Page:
By Kelly Dittmar and Glynda C. Carr
Listen to Black women, they say. Support Black women, they tweet. The praise of Black women in recent years is evident in words, but public statements and hashtags must translate into action. And that action should include efforts to elect Black women.
Seven years ago, our organizations joined forces to spotlight the status of Black women in American politics. Since our first report, we have seen — and hopefully contributed to — great progress.
In that time, 17 new Black women were elected to Congress, including the second Black woman to ever serve in the U.S. Senate and the first Black women to represent their states from Connecticut, Delaware, Massachusetts, Missouri, Minnesota, New Jersey, Utah, and Washington. The number of Black women state legislators has risen by nearly 50%.
Black women have made tremendous strides in representation as big-city mayors, with 12 Black women taking office for the first time as mayors in the top 100 most populous cities from mid-2014 to present.
Today, Black women are mayors of eight major cities, including Atlanta, Boston, Charlotte, Chicago, New Orleans, San Francisco, Washington, D.C., and St. Louis. Just two weeks ago, Elaine O’Neal was elected as mayor of Durham, N.C.; she will take office in early December. And, of course, with Kamala Harris’ 2020 election as vice president, a Black woman now serves in the second-highest position in U.S government.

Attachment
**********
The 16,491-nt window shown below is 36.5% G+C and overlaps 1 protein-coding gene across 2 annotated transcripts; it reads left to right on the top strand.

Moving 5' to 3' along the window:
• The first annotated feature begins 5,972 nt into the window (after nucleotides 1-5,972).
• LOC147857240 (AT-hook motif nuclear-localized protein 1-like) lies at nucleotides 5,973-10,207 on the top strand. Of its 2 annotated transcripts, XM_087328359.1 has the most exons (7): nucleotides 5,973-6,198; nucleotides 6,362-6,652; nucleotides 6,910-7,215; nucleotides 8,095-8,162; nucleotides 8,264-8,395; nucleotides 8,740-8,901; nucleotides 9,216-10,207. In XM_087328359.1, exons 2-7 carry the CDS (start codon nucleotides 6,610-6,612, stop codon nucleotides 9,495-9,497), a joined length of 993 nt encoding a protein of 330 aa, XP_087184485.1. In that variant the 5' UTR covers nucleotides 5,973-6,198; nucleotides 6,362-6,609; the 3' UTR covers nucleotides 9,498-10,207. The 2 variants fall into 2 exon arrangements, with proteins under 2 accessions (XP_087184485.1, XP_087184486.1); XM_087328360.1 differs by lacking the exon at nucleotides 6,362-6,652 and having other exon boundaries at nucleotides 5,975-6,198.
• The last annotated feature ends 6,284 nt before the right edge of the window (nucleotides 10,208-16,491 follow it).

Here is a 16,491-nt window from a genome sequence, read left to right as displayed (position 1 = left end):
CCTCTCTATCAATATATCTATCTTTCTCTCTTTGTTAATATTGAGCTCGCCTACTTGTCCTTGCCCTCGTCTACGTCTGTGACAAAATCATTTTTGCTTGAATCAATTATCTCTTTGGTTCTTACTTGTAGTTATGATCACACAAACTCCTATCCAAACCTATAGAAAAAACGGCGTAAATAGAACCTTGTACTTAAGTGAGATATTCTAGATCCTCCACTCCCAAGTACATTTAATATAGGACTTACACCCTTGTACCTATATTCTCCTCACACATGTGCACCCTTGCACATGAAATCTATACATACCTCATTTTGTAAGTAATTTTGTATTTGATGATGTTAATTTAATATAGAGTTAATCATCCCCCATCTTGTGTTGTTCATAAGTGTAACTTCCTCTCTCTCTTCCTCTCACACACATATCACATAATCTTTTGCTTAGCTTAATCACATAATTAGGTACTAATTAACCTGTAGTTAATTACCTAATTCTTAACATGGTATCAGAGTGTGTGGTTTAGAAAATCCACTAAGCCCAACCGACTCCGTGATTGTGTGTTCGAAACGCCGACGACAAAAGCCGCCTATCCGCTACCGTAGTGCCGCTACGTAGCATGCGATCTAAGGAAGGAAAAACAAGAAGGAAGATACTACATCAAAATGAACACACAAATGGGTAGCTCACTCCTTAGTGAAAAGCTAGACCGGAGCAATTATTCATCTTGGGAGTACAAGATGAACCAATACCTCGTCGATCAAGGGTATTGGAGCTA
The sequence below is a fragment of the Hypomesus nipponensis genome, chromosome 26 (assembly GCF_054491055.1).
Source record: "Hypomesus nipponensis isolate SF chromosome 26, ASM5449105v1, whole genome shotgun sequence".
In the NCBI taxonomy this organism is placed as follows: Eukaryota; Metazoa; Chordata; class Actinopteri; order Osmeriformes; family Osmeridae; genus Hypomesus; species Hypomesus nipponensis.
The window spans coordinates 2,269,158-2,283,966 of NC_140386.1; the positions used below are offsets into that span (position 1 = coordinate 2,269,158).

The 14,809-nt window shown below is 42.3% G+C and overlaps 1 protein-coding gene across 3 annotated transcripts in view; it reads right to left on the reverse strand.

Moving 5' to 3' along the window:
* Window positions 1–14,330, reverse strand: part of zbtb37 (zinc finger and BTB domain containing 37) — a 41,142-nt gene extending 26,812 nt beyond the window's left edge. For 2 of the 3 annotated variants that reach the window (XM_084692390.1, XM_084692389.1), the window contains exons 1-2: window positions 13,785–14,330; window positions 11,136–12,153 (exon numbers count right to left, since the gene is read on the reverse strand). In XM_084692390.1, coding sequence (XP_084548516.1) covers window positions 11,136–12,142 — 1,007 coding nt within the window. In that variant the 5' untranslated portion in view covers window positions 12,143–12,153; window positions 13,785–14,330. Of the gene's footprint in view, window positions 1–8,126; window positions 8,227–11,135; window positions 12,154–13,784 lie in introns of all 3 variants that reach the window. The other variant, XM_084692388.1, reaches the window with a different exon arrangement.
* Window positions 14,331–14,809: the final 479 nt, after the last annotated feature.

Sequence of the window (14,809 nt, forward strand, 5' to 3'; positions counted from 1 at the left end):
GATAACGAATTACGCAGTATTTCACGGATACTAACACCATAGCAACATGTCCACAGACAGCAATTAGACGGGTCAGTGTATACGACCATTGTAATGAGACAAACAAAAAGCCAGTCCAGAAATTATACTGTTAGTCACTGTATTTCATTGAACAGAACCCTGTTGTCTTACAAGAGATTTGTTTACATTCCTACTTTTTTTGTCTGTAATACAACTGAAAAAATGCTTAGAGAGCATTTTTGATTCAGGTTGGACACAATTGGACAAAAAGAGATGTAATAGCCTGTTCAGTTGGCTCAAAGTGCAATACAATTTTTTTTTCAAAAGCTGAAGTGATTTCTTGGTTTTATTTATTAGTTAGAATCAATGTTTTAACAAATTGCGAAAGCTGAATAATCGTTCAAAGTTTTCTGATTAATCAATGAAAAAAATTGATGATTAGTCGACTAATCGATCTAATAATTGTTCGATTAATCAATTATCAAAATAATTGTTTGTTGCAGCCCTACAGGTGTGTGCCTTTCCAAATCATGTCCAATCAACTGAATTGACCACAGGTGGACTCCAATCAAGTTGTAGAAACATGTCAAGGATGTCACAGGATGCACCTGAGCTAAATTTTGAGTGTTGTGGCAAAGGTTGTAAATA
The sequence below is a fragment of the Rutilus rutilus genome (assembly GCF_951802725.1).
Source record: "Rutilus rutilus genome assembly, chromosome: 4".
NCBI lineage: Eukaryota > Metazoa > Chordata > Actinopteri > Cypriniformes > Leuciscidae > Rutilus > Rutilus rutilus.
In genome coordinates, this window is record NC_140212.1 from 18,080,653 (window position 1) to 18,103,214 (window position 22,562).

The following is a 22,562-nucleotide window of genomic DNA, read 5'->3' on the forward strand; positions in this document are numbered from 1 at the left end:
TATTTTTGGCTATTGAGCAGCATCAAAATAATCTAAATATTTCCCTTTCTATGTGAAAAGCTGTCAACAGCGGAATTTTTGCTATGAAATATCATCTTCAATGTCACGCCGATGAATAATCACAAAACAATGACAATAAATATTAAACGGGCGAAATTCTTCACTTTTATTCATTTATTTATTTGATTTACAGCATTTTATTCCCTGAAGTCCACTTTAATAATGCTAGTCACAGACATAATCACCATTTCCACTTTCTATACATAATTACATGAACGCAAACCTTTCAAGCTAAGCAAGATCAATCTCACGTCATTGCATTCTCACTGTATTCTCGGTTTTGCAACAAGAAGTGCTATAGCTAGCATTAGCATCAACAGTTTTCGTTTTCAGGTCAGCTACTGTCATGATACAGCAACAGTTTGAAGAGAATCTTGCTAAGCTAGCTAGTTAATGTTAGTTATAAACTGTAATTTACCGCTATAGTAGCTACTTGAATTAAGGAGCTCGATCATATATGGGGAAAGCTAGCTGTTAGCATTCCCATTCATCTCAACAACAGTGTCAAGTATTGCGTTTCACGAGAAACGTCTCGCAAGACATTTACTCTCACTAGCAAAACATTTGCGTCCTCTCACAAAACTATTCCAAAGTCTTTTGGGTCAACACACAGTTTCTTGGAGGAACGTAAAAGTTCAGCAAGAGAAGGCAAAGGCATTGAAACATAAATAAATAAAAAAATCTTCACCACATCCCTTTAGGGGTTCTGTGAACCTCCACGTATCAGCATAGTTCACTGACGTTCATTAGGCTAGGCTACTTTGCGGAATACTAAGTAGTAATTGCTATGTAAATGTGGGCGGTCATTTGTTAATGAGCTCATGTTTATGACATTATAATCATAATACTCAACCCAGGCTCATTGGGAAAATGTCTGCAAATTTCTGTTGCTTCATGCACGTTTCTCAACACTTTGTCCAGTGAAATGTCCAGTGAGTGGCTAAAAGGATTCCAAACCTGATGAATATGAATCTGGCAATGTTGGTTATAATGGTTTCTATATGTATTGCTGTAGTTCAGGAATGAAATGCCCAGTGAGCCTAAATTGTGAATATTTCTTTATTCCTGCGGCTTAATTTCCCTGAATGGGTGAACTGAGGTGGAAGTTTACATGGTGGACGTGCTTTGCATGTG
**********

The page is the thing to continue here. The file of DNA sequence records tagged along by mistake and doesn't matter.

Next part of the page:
Progress for Black women in elective office is not measured in numbers alone. The effects of Black women’s political representation are evident in both disrupting white- and male-dominated institutions and making policy change.
Research at the state legislative and congressional levels has shown how Black women’s identities shape policy contributions and behaviors in ways that give voice to underrepresented groups and perspectives.
Five years ago, Representatives Bonnie Watson-Coleman (D-NJ), Robin Kelly (D-IL), and Yvette Clark (D-NY) created the Congressional Caucus on Black Women and Girls to promote public policy that “eliminates significant barriers and disparities experienced by Black women.”
Just this year, representatives Lauren Underwood (D-IL) and Alma Adams (D-AL), with Senator Cory Booker (D-NJ), have pushed for “momnibus” legislation to address the crisis in Black maternal health. And in late summer, Representative Cori Bush (D-MO) slept on the stairs of the U.S. Capitol as part of a relentless push to extend the eviction moratorium — which disproportionately affects Black and Brown Americans.